30 Days of Good

Given how often I link to their content, I think we’re all clear on the fact that I love Good Magazine. Now it’s time for the rest of you to get on board. Go here and sign up for 30 Days of Good. Each day, you’ll get a new assignment that will help make you a better citizen. It starts today, and today’s task is this: Learn the history of your neighborhood.

Now, as most of you know, I’m at my parents’ house right now. I’m leaving in a week and a half, but since I’m here for now, I’m going to call this my “neighborhood” for this assignment. I put it in quotations because my parents live in the forest. These days, there are a few houses around, unlike when my parents built their house here. I was two when my parents bought this property in Forsyth County on a long, mostly empty dirt road that at the time didn’t even have power. My parents learned a bit more about their adopted community when their friends from Atlanta, in horror, informed them that they wouldn’t be coming out to visit.

Forsyth County has had, to put it mildly, a violent history. If you want a glimpse, here you go. Take it for what it’s worth, obviously; that’s a link to Wikipedia. But as much notoriety as this community has gotten for its past, that’s not the whole story. Today Forsyth County is just a sprawling exurb of Atlanta. But it’s also a place where almost every one of my friends as a child grew up next door or down the road from their grandparents. My grandmothers were hours away, but I still got to experience that Southern staple, Sunday dinners at grandmothers’ tables, because of where I grew up.

Another interesting “neighborhood” fact: when I was in elementary school, the Olympic torch runner passed a couple of miles from my school. The administration and teachers took the entire school – ALL of us – and we WALKED the whole way, across fields and down empty roads, to line the street where the runner would pass. I remember being electrified with the thrill of it. Funny that it took me another twenty-five years or so to become a runner.

My immediate neighborhood is harder to pin down. I grew on up Wallace Tatum Road and they DID put electricity in, by the way, when my parents built their house. The road was dirt until I was in middle school, and for at least the first two decades of my life, it was lined by small family farms. One of those farms was owned by Wallace Tatum, the man for whom the road was named (obviously). I haven’t been able to learn much about him, except that he was a farmer and he planted a new tree around his house in honor of each of his daughters. Today they’re huge oak trees that shade the road, marking the spot where his house once stood.

Wallace Tatum was old enough to be retired when my Mom and Dad moved here. He came down to meet them when he built the house, to welcome us to the neighborhood. Mom says he only came to visit that one time, and my family, with two-year-old me and my brother in kindergarten, got busy building a new life in this quirky, unfamiliar and – at the time – tiny Southern town. I never knew him, but I remember Wallace Tatum every time I pass those oaks. I wish I’d had the chance to cook him a Sunday dinner like his grandmother would have made. That would have be something.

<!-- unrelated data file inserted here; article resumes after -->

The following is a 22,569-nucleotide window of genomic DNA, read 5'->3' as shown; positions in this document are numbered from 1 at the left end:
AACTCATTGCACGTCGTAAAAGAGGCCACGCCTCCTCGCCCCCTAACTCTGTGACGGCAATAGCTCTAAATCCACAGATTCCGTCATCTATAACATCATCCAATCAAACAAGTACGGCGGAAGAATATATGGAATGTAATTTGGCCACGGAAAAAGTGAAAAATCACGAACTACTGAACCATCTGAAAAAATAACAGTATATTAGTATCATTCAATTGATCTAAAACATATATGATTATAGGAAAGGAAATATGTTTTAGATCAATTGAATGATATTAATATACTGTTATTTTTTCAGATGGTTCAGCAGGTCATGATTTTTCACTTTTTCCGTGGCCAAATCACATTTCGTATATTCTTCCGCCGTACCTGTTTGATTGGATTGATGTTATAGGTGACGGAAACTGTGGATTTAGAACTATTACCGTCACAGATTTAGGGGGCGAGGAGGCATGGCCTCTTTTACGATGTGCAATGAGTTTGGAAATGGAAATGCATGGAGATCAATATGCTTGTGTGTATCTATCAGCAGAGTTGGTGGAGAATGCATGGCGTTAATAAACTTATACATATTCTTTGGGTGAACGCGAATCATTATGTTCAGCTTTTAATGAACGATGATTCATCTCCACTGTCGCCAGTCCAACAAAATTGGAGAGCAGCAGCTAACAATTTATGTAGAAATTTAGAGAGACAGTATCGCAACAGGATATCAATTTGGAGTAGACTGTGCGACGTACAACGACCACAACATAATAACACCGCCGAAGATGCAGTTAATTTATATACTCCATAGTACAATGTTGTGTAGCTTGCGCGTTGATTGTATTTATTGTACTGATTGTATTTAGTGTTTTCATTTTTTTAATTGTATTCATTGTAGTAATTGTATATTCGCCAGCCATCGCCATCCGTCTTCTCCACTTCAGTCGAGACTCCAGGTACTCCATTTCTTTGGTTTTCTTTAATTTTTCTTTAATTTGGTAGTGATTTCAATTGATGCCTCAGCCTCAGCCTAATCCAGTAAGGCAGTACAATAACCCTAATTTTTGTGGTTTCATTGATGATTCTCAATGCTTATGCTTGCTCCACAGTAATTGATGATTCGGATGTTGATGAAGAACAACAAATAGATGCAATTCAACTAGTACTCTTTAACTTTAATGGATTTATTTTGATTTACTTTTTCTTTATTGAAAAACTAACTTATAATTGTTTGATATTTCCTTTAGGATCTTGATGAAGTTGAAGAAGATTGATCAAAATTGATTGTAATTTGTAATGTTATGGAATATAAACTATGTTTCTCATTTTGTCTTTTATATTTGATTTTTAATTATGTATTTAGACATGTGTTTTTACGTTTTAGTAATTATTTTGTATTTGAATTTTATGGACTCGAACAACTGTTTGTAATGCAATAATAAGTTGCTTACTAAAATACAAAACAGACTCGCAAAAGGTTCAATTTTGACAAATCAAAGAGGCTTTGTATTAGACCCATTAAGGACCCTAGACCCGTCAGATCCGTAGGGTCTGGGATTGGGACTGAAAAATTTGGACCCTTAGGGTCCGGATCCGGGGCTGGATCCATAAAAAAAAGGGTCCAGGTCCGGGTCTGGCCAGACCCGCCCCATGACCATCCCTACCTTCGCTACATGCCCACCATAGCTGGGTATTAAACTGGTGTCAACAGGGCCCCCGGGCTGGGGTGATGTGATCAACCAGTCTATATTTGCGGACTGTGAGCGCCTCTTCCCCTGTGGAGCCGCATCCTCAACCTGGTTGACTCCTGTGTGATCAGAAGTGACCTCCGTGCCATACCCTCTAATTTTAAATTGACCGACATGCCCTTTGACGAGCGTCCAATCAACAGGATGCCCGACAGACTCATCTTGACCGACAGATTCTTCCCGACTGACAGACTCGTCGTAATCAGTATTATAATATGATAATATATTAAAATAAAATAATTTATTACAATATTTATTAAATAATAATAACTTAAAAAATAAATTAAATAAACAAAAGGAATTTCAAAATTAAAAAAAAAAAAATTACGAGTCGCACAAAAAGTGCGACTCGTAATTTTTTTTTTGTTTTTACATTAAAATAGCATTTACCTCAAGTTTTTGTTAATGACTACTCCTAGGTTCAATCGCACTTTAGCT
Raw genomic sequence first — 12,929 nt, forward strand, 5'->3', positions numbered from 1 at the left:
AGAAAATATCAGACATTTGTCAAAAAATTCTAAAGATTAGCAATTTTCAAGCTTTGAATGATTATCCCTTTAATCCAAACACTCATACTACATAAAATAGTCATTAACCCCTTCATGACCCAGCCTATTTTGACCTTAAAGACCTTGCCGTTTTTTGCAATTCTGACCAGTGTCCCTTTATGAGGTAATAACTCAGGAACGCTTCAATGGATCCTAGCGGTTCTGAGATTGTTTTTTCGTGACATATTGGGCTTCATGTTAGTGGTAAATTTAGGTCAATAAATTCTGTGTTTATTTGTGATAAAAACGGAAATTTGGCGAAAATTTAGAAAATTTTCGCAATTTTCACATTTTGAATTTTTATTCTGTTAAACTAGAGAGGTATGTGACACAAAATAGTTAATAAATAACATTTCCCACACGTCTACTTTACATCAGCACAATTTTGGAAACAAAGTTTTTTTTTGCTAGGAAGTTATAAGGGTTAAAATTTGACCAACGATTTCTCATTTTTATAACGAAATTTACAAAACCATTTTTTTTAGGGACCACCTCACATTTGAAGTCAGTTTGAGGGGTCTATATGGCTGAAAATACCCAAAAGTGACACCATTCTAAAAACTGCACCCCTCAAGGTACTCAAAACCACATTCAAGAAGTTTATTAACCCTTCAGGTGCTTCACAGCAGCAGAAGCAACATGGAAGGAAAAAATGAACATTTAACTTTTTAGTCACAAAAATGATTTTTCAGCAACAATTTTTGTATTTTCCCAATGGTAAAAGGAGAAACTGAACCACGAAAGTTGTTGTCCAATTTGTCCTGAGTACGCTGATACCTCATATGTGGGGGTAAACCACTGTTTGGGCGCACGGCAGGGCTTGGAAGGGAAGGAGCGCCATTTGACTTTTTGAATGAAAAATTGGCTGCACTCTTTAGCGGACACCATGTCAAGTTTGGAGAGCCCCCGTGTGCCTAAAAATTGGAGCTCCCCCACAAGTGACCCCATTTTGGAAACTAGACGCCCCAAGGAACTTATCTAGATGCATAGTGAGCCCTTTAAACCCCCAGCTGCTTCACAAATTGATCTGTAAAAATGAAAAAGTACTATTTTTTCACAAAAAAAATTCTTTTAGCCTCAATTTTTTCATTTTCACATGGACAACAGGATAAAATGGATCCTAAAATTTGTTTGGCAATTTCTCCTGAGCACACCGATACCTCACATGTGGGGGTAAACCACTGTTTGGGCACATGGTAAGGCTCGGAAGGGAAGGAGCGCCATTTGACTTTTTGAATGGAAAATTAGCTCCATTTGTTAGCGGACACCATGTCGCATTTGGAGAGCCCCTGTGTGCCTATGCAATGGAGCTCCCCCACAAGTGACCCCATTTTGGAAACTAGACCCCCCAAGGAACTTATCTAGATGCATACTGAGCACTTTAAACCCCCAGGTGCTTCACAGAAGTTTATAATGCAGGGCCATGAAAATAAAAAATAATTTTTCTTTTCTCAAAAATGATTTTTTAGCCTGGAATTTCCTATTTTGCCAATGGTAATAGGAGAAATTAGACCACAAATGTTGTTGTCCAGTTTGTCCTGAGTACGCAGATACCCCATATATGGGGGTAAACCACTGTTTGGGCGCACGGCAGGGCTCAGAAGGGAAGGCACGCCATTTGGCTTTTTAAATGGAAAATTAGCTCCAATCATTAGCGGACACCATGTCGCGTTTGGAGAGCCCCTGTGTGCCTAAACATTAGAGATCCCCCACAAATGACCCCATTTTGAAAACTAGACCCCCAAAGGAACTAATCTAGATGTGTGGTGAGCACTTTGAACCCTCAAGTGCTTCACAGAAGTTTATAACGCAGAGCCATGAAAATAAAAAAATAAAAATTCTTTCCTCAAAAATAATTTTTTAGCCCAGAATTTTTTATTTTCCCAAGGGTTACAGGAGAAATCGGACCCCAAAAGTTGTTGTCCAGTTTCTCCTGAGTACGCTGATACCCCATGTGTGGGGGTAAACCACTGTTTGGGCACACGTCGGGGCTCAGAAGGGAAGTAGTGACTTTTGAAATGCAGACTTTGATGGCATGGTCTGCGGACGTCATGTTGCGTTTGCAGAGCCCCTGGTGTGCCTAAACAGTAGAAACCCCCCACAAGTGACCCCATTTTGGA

6 thoughts on “30 Days of Good

  1. Our property has Native American connections. Way before we Pattys were Georgians, a Grist Mill was built just about a mile away by Native Americans. When the terrible Trail of Tears took the Cherokees away, the mill was taken over by the Pool family and the covered bridge called Pool’s Mill Bridge still stands over the creek that backs our 5 acres and flows under it to the Etowah River.

  2. Your mother is right about the Cherokee connections. All of Forsyth County was part of the Cherokee nation until quite late — 1832, I think I recall. There were white settlers as well before then, but they lived there only with the permission of the Nation. Go down to the fairgrounds in Cumming and visit the historical village; in the tavern building there are a number of stories that date to that time. There’s a great story about a woman fighting a panther at one of the local creeks.

    Also, remember that one of Vann’s taverns is nearby (still standing, last time I drove past it). It’s just a piece north on the road toward Burnt Mountain. You’ll learn a lot about the history of the area by studying James Vann.

    All that said, I’m not sure the county was any more violent than any other place in the South — and probably less violent than many cities. Chicago sees more people are killed annually than in Baghdad, for example. People who tell the stories about Forsyth County often forget that there are long periods of almost perfect peace between the violent moments — between the trail of tears and the Civil War (which almost entirely passed the county by in terms of harm), between the Civil War and 1912, between 1912 and the marches in the 1980s (which, though captivating to the media, didn’t result in any deaths at all). During those long stretches, people mostly grew crops and went to church.

    In fact, if you really want to dig into the history of the area, it’s the history of the churches that you should study. Many of them will have records.

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